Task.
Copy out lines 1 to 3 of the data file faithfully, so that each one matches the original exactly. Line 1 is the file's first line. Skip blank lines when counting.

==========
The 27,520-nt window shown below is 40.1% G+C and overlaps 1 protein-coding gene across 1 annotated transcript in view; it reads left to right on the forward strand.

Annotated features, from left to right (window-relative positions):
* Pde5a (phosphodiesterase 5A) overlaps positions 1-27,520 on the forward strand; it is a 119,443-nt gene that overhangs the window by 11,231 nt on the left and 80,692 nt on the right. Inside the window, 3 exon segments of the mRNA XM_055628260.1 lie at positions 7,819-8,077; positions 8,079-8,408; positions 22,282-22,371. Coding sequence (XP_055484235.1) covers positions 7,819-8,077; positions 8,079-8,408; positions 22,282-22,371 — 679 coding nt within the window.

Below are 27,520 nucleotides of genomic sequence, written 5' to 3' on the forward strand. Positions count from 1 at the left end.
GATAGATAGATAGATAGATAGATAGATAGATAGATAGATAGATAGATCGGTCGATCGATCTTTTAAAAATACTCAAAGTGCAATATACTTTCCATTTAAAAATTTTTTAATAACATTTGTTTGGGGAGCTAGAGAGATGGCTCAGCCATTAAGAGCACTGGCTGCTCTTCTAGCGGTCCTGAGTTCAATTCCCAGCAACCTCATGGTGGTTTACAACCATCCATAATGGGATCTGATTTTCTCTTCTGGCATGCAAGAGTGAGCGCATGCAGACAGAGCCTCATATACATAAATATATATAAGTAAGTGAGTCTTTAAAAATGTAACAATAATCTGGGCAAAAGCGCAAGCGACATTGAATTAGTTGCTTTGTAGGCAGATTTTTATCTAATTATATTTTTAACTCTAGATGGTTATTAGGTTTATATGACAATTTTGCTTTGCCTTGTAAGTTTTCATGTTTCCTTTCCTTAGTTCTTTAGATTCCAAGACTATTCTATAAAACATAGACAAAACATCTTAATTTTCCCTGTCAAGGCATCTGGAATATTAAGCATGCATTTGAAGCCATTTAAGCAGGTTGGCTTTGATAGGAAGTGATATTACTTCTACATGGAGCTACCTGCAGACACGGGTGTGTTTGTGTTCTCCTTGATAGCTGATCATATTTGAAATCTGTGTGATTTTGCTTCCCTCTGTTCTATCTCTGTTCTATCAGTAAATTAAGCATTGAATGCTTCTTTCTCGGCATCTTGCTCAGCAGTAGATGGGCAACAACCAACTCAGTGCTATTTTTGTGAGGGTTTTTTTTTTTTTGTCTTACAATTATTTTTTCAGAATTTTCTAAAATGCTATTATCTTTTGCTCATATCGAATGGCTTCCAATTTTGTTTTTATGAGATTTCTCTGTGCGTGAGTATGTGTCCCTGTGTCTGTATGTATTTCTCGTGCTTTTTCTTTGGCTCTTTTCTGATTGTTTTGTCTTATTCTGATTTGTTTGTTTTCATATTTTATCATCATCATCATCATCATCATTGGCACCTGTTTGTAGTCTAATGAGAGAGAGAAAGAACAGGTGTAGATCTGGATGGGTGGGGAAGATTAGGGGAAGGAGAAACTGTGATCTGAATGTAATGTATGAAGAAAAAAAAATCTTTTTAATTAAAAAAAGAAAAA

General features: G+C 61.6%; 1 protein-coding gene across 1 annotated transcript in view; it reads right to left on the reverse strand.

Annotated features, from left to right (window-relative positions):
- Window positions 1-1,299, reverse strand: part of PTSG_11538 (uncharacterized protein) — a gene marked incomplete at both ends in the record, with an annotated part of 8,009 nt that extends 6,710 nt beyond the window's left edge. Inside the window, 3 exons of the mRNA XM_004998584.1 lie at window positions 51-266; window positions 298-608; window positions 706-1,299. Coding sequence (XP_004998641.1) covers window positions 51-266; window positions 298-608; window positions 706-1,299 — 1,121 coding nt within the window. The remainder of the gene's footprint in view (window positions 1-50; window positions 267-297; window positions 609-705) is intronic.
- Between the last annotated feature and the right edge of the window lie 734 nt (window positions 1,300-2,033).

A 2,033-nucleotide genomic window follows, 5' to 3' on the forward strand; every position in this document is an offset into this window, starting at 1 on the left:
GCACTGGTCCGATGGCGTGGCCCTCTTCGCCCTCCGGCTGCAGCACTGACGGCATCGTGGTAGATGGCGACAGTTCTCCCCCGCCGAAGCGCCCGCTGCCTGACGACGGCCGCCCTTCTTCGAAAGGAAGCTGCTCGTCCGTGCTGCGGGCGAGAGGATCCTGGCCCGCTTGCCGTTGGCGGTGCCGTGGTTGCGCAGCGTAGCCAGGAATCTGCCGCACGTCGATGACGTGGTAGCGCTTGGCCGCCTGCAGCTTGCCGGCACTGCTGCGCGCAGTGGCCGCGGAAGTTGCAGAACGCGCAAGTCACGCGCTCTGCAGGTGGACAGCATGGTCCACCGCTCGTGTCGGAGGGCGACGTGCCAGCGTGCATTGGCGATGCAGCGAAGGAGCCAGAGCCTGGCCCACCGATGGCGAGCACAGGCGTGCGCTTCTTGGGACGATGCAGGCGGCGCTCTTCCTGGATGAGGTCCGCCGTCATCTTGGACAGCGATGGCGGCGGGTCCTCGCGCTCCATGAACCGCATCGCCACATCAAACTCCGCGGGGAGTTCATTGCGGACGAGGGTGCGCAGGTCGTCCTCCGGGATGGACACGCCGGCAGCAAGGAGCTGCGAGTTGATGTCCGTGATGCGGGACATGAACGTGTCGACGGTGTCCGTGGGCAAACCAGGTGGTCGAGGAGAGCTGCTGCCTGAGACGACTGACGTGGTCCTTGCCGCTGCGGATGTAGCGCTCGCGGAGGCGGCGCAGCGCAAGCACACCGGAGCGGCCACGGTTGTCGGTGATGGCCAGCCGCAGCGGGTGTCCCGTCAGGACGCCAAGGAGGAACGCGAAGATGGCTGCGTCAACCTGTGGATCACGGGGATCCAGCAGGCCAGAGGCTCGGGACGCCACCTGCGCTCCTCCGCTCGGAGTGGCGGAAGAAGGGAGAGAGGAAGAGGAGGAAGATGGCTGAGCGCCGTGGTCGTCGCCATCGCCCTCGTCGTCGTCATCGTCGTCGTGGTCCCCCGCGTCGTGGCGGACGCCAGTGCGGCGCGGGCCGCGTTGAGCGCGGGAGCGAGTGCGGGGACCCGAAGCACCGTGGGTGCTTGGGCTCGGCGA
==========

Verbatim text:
The 27,520-nt window shown below is 40.1% G+C and overlaps 1 protein-coding gene across 1 annotated transcript in view; it reads left to right on the forward strand.

Annotated features, from left to right (window-relative positions):
* Pde5a (phosphodiesterase 5A) overlaps positions 1-27,520 on the forward strand; it is a 119,443-nt gene that overhangs the window by 11,231 nt on the left and 80,692 nt on the right. Inside the window, 3 exon segments of the mRNA XM_055628260.1 lie at positions 7,819-8,077; positions 8,079-8,408; positions 22,282-22,371. Coding sequence (XP_055484235.1) covers positions 7,819-8,077; positions 8,079-8,408; positions 22,282-22,371 — 679 coding nt within the window.